Ed. note: Please welcome Steve Dykstra, our newest columnist, who will be covering the Canadian legal market.

I am a Canadian-trained lawyer and legal recruiter. I recruit throughout North America so I really get to study the legal systems on both sides of the border. I thought it would be fun and interesting to highlight some of the differences between the American and Canadian systems — hence the column’s title, “The View From Up North”.

As this is my first column, I want to provide a bit of an overview. In coming weeks, I’ll focus more narrowly on specific topics.

Sound good?

Let’s get rolling with a question: Did you know that Canada and the United States share the longest undefended border in the world?

That’s right, when General Martin Dempsey, Chair of the Joint Chiefs, looks north, he says, “Nah, we don’t need to send any tanks up there. The Canadians got our back.”

Canadians would put tanks on our side of the border, but we have only six for the whole country. Four of those are used for parts to keep the other two running. That’s what happens when you spend all your taxes on health care.

Every year, droves of elderly Canadians flee the roof-high snow of Canada to warm themselves in the Florida sun. Canadians Tivo Mad Men just like Americans, only we call it a PVR (Personal Video Recorder).

We binge-watch House of Cards on Netflix and dream of changing our prime minister into a president to encourage a Frank Underwood-like politician to bring some life to our boring politics. For those of you who just said, a-ha, what about Mayor Rob Ford, we don’t acknowledge him.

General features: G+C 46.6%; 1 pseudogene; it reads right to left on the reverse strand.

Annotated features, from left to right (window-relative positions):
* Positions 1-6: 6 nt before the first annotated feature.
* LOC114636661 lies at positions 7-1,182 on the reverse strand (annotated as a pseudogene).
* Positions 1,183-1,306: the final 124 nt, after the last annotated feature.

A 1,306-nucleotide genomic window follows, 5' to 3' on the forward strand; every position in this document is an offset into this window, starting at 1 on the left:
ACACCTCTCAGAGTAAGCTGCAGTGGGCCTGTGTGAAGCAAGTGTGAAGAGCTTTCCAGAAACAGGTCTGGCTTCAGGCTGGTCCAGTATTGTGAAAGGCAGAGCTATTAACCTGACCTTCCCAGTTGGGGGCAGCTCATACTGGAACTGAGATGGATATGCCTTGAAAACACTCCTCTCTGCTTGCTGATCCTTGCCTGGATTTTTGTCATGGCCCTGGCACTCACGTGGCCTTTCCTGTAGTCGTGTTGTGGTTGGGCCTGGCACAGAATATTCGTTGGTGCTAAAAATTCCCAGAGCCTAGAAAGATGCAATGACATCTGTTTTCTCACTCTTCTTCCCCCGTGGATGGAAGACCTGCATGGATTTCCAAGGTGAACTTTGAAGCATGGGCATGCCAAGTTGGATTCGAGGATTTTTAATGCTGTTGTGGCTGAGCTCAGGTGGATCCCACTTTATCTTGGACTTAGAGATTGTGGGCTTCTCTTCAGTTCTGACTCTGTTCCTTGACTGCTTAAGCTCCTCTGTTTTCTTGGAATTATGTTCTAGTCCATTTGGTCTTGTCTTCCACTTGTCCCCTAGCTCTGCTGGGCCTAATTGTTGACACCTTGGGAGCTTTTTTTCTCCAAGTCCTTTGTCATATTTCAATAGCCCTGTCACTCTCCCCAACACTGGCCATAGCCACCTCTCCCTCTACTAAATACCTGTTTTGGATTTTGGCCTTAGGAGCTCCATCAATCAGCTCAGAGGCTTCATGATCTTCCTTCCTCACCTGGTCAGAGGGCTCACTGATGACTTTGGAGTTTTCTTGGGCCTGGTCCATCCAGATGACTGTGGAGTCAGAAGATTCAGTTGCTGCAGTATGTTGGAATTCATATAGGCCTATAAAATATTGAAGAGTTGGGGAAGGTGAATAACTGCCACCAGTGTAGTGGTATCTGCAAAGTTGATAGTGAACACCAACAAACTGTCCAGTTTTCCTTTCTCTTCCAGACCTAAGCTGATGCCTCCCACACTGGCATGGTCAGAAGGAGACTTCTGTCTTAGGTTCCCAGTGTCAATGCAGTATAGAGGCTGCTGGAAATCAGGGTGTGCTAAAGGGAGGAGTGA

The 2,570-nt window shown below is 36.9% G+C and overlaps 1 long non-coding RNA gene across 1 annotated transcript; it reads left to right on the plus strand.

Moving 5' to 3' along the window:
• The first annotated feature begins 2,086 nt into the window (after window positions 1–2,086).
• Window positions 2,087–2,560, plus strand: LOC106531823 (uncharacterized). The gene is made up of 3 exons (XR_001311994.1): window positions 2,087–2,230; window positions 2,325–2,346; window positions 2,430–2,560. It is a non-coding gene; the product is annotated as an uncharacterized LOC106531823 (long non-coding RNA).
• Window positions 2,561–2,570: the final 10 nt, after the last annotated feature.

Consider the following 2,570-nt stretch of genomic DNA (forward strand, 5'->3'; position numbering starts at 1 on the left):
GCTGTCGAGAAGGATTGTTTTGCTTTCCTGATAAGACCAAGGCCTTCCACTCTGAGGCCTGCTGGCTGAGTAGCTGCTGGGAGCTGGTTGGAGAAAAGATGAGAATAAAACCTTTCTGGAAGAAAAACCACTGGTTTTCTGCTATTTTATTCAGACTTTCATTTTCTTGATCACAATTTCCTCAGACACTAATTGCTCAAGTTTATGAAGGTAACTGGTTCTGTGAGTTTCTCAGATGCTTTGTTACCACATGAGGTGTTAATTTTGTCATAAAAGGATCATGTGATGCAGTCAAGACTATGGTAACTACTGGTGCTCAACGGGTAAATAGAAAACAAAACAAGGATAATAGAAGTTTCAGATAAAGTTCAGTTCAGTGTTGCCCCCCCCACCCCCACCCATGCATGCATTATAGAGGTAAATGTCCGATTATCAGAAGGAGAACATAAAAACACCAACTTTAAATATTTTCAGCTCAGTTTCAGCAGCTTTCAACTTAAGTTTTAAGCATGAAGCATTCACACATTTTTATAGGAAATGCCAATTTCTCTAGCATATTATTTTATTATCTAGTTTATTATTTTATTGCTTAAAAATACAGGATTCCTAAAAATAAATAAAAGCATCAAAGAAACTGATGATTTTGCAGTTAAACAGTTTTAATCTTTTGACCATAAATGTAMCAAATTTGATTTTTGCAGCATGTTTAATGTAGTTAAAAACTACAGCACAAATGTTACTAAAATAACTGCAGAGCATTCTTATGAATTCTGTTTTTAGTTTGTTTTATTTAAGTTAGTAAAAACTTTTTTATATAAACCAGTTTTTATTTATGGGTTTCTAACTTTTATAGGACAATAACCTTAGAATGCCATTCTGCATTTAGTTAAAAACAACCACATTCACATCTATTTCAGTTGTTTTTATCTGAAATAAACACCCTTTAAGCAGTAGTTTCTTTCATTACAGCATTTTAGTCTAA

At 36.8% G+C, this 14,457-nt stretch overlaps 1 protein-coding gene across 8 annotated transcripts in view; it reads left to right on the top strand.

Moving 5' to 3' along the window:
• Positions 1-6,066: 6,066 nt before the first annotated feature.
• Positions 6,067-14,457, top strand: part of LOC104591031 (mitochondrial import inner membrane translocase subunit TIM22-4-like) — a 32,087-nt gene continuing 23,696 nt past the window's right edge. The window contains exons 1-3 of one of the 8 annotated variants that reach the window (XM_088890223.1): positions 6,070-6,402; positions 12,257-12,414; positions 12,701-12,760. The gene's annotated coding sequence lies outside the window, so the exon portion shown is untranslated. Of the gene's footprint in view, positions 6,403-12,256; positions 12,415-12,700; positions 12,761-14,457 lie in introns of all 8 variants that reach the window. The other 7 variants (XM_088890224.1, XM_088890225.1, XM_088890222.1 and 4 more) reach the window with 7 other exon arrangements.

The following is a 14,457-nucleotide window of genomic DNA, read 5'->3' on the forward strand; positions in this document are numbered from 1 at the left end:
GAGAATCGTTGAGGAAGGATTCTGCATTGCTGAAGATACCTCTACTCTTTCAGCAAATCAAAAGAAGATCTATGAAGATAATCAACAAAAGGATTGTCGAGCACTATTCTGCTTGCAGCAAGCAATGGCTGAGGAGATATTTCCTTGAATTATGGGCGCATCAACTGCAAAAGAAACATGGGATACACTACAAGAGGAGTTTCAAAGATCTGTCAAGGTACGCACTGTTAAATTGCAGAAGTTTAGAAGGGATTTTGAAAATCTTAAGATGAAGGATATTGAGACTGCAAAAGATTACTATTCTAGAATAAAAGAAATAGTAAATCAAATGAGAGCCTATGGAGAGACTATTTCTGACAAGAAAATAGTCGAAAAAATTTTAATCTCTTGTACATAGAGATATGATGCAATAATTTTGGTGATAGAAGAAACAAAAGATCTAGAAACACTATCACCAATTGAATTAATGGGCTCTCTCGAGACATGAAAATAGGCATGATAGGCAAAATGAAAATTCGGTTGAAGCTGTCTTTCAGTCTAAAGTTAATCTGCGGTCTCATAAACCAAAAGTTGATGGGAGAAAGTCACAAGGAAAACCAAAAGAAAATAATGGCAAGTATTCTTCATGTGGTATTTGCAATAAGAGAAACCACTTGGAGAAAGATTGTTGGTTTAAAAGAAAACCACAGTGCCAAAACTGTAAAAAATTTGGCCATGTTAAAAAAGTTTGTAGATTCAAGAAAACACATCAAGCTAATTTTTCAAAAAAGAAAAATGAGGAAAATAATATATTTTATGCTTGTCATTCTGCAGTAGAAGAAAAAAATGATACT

We gather in large groups to gamble on watch the Super Bowl.

And, we’ve adopted the single most important holiday in the United States: Black Friday.

Yes, America and Canada share close borders and an even closer culture.

Yet, despite the proximity of our borders and the tightness of our cultures, the U.S. and Canadian legal markets diverge in several respects:

Number of Large Firms: This is one obvious difference between the two countries. Canada has only ten or so firms that have four hundred or more lawyers. Borden Ladner Gervais is often touted as the largest law firm in Canada with nearly eight hundred lawyers. Top firms in Canada do not compare with large U.S. firms in terms of headcount, revenue per lawyer, profits per partner, etc. There is nothing in Canada like Quinn Emanuel — essentially a litigation “boutique” with almost seven hundred lawyers and nearly a billion in revenue in 2013. Not to mention reported profits per partner of nearly $4.4 million.

Transparency: I add a caveat when I say that top Canadian firms do not compare to U.S. firms in profit per partner, etc. Why? Canadians don’t share information the same way Americans do. We don’t have the equivalent of the Am Law 200 where financial information is disclosed for all to see (provided you pay Am Law’s subscription fee). Thus, most information is gathered anecdotally for Canadian law firms.

For example, many lawyers on both sides of the border followed the recent demise of Canadian law firm Heenan Blaikie. It was reported for 2013 Heenan had revenues of $225 million and profits of $75 million to split amongst its two hundred or so partners. That’s a profit per partner of approximately $375,000. Heenan was a large, very well respected law firm. Yet, its reported profits per partner wouldn’t even blip on the Am Law 100 radar.